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An abandoned well site that the Alberta Orphan Well Association will decommission near High River, Alberta, August 12, 2020. Todd Korol/The Globe and Mail

Todd Korol/The Globe and Mail

Methane leaking out of the more than 4 million abandoned oil and gas wells in the United States and Canada is a far greater contributor to climate change than government estimates suggest, researchers from McGill University said on Wednesday.

Canada has underestimated methane emissions from its abandoned wells by as much as 150 per cent, while official U.S. estimates are about 20 per cent below actual levels, the study, published in Environmental Science and Technology, found.

The U.S. Environmental Protection Agency and Environment and Climate Change Canada did not immediately respond to a request for comment on the study.

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More than a century of oil and gas drilling has left behind millions of abandoned wells around the globe, posing a serious threat to the climate that governments are only starting to understand, according to a Reuters special report last year.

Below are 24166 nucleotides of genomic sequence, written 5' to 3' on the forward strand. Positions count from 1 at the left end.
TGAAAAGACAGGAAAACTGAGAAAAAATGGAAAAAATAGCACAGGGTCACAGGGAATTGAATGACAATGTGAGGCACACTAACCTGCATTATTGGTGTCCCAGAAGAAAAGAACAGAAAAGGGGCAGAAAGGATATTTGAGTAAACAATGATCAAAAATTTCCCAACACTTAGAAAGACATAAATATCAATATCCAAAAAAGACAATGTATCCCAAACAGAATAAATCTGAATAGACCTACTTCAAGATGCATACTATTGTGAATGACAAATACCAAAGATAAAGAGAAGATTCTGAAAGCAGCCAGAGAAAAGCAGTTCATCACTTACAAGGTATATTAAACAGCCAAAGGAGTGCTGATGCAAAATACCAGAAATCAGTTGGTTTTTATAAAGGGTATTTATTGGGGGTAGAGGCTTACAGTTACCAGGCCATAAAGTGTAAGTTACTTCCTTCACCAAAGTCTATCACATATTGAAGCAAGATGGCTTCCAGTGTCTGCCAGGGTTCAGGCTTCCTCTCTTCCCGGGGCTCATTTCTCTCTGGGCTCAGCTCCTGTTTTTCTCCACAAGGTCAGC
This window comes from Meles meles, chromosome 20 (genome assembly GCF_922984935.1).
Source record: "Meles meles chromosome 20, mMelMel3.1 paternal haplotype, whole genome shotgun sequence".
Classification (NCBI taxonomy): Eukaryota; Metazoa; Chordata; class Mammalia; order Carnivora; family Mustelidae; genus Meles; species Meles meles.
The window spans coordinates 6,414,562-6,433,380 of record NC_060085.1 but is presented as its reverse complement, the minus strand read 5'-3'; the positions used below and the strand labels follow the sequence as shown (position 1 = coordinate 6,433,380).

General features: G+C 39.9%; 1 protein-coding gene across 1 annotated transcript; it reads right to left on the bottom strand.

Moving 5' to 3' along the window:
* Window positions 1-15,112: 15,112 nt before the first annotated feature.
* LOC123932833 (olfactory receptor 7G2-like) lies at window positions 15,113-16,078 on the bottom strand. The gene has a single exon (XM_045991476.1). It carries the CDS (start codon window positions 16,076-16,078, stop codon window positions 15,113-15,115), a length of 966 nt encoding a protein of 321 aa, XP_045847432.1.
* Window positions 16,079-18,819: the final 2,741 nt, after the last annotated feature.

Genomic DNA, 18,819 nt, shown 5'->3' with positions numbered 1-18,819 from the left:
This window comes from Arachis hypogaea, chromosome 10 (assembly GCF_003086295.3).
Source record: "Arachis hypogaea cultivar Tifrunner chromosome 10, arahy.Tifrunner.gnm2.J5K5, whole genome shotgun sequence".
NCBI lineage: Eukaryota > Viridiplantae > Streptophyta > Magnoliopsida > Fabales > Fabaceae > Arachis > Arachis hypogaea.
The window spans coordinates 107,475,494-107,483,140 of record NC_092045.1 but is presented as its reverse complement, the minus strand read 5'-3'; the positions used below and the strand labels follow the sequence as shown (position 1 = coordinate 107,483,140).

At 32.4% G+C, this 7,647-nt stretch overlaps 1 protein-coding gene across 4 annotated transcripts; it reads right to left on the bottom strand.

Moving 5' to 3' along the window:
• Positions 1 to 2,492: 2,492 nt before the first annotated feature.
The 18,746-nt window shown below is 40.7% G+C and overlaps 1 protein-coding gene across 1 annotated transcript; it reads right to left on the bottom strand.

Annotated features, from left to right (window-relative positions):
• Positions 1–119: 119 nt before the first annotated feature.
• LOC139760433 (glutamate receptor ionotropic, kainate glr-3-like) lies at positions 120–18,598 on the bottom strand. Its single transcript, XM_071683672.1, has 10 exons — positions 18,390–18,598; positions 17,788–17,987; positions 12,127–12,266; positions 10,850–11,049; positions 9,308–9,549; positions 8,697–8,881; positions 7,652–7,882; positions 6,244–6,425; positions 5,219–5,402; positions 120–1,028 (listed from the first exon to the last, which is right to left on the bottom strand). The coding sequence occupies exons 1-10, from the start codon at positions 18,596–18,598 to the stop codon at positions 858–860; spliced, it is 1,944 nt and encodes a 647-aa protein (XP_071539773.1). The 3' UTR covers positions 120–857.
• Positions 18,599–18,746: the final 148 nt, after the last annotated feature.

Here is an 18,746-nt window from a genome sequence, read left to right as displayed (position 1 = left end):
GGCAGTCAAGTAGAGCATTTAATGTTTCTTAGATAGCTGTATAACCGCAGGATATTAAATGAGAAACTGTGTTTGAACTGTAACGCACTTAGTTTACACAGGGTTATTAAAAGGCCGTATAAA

Methane has more than 80 times the warming potential of carbon dioxide in its first 20 years in the atmosphere.

In 2019, methane emissions from abandoned wells were included for the first time in U.S. and Canadian greenhouse gas inventories submitted to the United Nations.

But the McGill study found there are about 500,000 wells in the United States that are undocumented along with about 60,000 in Canada. It also found that the EPA and ECCC had come up with emissions estimates that were far too low - a conclusion the researchers said was based on their own analysis of emissions levels from different types of abandoned wells in seven U.S. states and two Canadian provinces.

Emissions measurements were also not available from major oil and gas-producing states and provinces like Texas and Alberta, adding to uncertainty around the official data, the study said.

The study was co-authored by McGill professor Mary Kang, who in 2014 was the first to measure methane emissions from old drilling sites in Pennsylvania.

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